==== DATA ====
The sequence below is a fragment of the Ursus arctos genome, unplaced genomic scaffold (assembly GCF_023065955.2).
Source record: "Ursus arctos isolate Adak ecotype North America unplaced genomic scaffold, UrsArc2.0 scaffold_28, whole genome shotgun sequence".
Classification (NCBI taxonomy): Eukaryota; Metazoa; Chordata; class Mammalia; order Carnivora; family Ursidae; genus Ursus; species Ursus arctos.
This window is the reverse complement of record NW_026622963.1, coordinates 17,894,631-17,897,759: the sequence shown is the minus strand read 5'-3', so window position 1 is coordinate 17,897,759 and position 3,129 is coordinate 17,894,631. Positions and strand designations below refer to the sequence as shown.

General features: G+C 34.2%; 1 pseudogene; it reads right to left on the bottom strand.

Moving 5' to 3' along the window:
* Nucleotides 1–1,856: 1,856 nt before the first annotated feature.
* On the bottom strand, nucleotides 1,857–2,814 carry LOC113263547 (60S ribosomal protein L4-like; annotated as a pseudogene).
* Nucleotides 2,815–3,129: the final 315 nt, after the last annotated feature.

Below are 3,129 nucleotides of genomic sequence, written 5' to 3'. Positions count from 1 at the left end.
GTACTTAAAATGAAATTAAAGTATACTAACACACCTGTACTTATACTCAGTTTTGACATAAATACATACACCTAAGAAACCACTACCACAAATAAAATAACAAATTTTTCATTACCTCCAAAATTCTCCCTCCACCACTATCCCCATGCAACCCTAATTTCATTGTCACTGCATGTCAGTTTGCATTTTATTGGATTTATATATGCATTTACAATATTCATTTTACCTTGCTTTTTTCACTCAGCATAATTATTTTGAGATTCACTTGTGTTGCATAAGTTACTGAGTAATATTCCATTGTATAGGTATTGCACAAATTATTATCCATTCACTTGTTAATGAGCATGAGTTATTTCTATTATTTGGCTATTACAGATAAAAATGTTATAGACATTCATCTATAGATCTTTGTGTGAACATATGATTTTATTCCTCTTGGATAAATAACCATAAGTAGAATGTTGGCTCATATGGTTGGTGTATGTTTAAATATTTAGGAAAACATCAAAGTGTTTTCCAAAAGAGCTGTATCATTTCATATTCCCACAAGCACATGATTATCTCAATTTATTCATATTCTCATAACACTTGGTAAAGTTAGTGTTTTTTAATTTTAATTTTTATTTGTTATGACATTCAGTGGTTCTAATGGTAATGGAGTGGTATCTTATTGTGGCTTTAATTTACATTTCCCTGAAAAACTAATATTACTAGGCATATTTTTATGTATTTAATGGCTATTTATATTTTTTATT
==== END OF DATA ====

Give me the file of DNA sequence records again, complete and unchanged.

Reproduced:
The sequence below is a fragment of the Ursus arctos genome, unplaced genomic scaffold (assembly GCF_023065955.2).
Source record: "Ursus arctos isolate Adak ecotype North America unplaced genomic scaffold, UrsArc2.0 scaffold_28, whole genome shotgun sequence".
Classification (NCBI taxonomy): Eukaryota; Metazoa; Chordata; class Mammalia; order Carnivora; family Ursidae; genus Ursus; species Ursus arctos.
This window is the reverse complement of record NW_026622963.1, coordinates 17,894,631-17,897,759: the sequence shown is the minus strand read 5'-3', so window position 1 is coordinate 17,897,759 and position 3,129 is coordinate 17,894,631. Positions and strand designations below refer to the sequence as shown.

General features: G+C 34.2%; 1 pseudogene; it reads right to left on the bottom strand.

Moving 5' to 3' along the window:
* Nucleotides 1–1,856: 1,856 nt before the first annotated feature.
* On the bottom strand, nucleotides 1,857–2,814 carry LOC113263547 (60S ribosomal protein L4-like; annotated as a pseudogene).
* Nucleotides 2,815–3,129: the final 315 nt, after the last annotated feature.

Below are 3,129 nucleotides of genomic sequence, written 5' to 3'. Positions count from 1 at the left end.
GTACTTAAAATGAAATTAAAGTATACTAACACACCTGTACTTATACTCAGTTTTGACATAAATACATACACCTAAGAAACCACTACCACAAATAAAATAACAAATTTTTCATTACCTCCAAAATTCTCCCTCCACCACTATCCCCATGCAACCCTAATTTCATTGTCACTGCATGTCAGTTTGCATTTTATTGGATTTATATATGCATTTACAATATTCATTTTACCTTGCTTTTTTCACTCAGCATAATTATTTTGAGATTCACTTGTGTTGCATAAGTTACTGAGTAATATTCCATTGTATAGGTATTGCACAAATTATTATCCATTCACTTGTTAATGAGCATGAGTTATTTCTATTATTTGGCTATTACAGATAAAAATGTTATAGACATTCATCTATAGATCTTTGTGTGAACATATGATTTTATTCCTCTTGGATAAATAACCATAAGTAGAATGTTGGCTCATATGGTTGGTGTATGTTTAAATATTTAGGAAAACATCAAAGTGTTTTCCAAAAGAGCTGTATCATTTCATATTCCCACAAGCACATGATTATCTCAATTTATTCATATTCTCATAACACTTGGTAAAGTTAGTGTTTTTTAATTTTAATTTTTATTTGTTATGACATTCAGTGGTTCTAATGGTAATGGAGTGGTATCTTATTGTGGCTTTAATTTACATTTCCCTGAAAAACTAATATTACTAGGCATATTTTTATGTATTTAATGGCTATTTATATTTTTTATT